Supreme windbag
Platinum Member
Joined
Jun 9, 2011
Messages
12,669
I have used and collected knives since the late 60's. I've made a few, and sold a bunch as a side job on weekends. I will never understand the whole patina thing. It's just the opposite of what I want my knife to be and look like. Whatever wear and use does to them it does naturally and sure isn't forced. I put less time and work into my tool steel knives than many do "forcing a patina" and usually have them looking almost new. When scratched up they will eventually get a re satin but that isn't from corrosion. For those getting into the non stainless world don't think it's best to patina knives, and a lot of us don't think it looks good. Do whatever is right for you and definitely don't think patinas are necessary for non stainless knives.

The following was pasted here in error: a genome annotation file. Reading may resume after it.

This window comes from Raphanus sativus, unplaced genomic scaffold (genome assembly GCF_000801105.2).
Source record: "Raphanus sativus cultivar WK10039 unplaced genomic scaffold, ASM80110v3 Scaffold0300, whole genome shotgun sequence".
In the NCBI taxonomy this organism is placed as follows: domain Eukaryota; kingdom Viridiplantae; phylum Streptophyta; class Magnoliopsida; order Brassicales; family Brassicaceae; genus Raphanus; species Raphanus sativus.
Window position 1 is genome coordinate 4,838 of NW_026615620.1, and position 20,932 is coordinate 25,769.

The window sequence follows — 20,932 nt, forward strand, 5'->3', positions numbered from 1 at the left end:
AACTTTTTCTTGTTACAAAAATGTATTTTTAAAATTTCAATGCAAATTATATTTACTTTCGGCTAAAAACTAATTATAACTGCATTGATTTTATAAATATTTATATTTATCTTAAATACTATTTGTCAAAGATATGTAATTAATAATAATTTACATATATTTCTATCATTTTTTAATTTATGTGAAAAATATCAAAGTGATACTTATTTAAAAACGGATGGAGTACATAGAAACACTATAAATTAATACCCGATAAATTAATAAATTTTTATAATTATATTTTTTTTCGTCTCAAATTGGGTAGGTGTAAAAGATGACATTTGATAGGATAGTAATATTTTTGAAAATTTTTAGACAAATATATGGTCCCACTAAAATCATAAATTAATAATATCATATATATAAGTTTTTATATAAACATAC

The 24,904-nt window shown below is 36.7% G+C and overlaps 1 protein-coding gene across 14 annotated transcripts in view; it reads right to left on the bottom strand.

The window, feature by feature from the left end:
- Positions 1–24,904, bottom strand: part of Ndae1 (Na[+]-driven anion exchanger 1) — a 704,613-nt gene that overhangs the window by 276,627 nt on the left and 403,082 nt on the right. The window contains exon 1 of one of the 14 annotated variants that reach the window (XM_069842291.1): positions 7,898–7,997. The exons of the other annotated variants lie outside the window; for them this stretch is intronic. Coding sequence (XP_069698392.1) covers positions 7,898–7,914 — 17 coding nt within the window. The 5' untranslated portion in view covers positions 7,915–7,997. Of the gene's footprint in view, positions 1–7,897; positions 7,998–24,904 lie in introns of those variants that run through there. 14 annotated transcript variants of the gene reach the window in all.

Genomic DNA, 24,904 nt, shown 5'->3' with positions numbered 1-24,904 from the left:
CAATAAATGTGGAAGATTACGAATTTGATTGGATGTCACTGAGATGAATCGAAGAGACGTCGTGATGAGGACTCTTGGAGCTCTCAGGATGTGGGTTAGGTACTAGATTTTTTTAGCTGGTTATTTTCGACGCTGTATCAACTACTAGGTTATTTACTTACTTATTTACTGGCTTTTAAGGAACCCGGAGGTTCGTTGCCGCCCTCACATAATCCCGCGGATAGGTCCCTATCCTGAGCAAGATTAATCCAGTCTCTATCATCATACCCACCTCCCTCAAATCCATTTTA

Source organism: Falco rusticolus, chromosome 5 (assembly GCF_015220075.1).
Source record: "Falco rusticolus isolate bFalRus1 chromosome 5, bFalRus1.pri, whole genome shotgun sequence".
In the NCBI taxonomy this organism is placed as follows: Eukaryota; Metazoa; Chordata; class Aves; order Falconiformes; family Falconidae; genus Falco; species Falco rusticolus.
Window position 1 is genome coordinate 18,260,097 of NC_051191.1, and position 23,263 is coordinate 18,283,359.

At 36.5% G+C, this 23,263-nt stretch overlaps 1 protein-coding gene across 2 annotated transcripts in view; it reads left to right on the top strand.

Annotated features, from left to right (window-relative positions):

joe
yep. what Joe said for me as well.
 

hhmoore

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Joined
Feb 7, 2014
Messages
9,073
I know there were some changes made to this one (though I can't seem to find the description of them at this time)...anybody know if aftermarket scales that fit other recent PM2s (s30v, S35vn, Cruwear, etc) will work on the 52100? I love the steel; but don't want to spend the money if the scale swap will require sending the knife out.
 

tyyreaun

Gold Member
Joined
Feb 26, 2017
Messages
2,798
I know there were some changes made to this one (though I can't seem to find the description of them at this time)...anybody know if aftermarket scales that fit other recent PM2s (s30v, S35vn, Cruwear, etc) will work on the 52100? I love the steel; but don't want to spend the money if the scale swap will require sending the knife out.

I'm using an RGT micarta scale set on my 52100 and it went on without any issues.
 
Joined
Jan 11, 2017
Messages
463